During the panel, I told the story of once confessing to Monsignor Lorenzo Albacete, a larger-than-life Puerto Rican priest who for years was the American face of Communion and Liberation, that I found Giussani virtually impenetrable. After admitting that he did too at the beginning, Albacete’s advice was simple: “Get to know us for a while, and then Giussani will start making sense.”

Therein, I think, lies a deep wisdom, and Albacete was absolutely right – it was only after I got to know CL and its cast of characters a bit better did Giussani’s writings start to become more digestible.

(As a footnote, I’ll add Albacete’s answer when I asked the basic thing I should know about CL. Without missing a beat, he beamed and said: “It’s Opus Dei for lazy Catholics.”)

To be clear, to get to know CL, like getting to know pretty much anyone or anything, isn’t all sweetness and light.

During the Pope John Paul II era Comunione e Liberazione had the reputation of forming a sort of right-wing parallel church in Milan, at odds with Jesuit Cardinal Carlo Maria Martini, who for a long time was the “Great White Hope” of the Church’s liberal wing to become the next pope. Regardless of what side of the conservative/liberal divide one fell on, the perception was that the ciellini could be obstreperous and divisive.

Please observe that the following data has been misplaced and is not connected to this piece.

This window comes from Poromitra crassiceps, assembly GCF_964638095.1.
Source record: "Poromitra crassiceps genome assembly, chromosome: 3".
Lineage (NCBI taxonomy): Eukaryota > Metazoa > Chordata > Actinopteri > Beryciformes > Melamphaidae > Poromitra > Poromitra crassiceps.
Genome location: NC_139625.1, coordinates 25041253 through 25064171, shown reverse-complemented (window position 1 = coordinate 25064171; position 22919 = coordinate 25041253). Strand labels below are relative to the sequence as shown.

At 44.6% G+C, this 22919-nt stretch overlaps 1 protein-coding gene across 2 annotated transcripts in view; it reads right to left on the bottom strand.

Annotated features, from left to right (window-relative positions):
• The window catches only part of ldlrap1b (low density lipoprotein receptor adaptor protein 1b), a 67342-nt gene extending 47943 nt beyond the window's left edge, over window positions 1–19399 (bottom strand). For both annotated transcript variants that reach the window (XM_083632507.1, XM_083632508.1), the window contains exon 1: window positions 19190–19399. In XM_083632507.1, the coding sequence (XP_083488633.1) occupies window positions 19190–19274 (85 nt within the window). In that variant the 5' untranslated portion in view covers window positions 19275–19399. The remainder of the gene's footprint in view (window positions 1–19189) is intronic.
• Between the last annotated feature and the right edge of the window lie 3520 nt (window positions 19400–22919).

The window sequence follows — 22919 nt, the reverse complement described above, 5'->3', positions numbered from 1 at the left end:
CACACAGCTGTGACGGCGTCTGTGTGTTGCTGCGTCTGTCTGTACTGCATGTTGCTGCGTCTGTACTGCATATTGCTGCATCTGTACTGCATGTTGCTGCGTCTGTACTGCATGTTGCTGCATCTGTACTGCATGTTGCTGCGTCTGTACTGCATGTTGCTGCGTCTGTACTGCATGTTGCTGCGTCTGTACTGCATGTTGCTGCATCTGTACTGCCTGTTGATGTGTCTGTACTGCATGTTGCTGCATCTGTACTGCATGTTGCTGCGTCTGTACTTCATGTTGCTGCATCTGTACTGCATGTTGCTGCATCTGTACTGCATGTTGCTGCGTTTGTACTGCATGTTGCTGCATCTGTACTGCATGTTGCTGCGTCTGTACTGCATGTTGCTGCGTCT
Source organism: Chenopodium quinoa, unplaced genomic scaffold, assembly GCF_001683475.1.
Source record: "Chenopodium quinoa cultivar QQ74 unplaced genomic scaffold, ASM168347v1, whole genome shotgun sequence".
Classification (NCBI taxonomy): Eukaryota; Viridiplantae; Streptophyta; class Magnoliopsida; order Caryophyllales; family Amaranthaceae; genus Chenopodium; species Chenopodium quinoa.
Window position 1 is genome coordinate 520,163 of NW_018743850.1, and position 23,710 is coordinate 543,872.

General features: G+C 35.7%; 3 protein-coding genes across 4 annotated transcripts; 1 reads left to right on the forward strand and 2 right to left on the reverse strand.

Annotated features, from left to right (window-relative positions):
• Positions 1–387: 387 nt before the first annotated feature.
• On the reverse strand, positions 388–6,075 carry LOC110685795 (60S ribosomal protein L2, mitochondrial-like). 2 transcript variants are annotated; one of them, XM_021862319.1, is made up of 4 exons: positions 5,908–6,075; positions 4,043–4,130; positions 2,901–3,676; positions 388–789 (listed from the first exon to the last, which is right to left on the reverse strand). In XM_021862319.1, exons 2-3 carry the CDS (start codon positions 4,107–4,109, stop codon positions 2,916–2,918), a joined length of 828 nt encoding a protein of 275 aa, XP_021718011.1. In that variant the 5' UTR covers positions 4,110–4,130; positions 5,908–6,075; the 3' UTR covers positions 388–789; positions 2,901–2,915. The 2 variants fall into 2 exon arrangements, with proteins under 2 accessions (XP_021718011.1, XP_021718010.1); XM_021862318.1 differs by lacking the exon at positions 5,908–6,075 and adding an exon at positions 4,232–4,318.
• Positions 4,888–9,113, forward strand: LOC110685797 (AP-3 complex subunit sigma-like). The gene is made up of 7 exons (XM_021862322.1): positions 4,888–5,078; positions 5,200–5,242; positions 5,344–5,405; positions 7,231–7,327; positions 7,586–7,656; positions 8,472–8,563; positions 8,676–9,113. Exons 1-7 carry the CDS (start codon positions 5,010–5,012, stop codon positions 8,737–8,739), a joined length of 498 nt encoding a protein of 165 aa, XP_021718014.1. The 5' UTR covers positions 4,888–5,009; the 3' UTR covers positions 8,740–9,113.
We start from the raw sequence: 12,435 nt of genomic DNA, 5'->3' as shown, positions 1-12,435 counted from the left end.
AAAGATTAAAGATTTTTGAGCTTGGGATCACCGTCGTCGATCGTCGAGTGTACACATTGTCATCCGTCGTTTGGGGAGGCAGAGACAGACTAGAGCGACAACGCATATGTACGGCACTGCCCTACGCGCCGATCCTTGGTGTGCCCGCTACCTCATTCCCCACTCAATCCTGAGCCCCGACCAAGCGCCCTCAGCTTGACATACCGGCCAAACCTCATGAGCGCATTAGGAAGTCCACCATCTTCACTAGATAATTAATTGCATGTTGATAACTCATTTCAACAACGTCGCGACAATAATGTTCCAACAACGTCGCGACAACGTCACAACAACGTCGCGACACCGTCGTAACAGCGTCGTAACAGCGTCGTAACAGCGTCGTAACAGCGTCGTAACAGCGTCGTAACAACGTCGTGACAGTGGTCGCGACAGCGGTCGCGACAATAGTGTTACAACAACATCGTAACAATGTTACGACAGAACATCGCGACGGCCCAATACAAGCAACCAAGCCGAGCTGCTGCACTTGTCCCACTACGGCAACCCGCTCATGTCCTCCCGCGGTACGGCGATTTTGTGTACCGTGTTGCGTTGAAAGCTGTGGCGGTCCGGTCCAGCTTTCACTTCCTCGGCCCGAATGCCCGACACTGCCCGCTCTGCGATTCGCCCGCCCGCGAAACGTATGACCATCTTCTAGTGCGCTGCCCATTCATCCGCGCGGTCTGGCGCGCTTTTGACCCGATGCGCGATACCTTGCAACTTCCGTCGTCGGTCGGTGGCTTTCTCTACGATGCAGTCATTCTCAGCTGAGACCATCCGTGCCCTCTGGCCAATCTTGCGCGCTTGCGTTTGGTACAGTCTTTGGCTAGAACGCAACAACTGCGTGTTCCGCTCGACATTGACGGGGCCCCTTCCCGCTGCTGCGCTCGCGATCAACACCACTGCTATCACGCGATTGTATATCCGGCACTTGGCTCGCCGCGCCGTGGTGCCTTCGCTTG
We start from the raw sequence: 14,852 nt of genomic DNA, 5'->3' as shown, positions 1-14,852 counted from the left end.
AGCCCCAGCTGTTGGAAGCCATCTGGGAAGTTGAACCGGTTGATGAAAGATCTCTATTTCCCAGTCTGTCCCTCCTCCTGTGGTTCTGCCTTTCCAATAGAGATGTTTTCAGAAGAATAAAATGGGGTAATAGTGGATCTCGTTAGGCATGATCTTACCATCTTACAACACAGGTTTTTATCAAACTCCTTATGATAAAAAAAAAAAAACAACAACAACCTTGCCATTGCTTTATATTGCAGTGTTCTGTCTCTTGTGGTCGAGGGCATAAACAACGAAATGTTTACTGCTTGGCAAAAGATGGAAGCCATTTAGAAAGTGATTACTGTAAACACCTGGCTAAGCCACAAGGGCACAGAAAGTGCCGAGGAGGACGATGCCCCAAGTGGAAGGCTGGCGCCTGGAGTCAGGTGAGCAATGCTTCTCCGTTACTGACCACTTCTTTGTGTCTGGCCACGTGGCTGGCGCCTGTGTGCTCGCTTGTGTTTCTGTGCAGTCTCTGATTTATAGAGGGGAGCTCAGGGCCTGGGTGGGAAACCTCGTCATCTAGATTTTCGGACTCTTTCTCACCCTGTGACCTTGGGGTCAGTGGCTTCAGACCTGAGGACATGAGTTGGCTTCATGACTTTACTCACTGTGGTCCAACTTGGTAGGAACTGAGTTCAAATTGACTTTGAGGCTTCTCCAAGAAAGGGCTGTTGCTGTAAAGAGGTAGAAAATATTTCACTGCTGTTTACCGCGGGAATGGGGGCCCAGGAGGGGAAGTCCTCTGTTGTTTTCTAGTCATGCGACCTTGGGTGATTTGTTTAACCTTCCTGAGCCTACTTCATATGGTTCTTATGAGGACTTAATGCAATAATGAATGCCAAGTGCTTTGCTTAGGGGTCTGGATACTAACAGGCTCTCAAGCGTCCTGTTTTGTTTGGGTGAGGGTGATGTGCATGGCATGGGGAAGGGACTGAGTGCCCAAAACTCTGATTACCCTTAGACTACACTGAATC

Early on, there was also a sense that the ciellini weren’t Pope Francis’s biggest fans – in part because another bishop from the movement, Italian Archbishop Luigi Negri, was quoted by an Italian newspaper in 2015 as wanting Francis dead.

Supposedly, Negri said during a train ride that he hoped the Madonna would work a miracle and cause Francis to die, referring to the example of Pope John Paul I, who died after just 33 days. Allegedly, Negri also had some harsh things to say about bishops’ appointments by Francis in the Italian dioceses of Bologna and Palermo. (Negri initially denied the comments, then insisted he had been taken out of context.)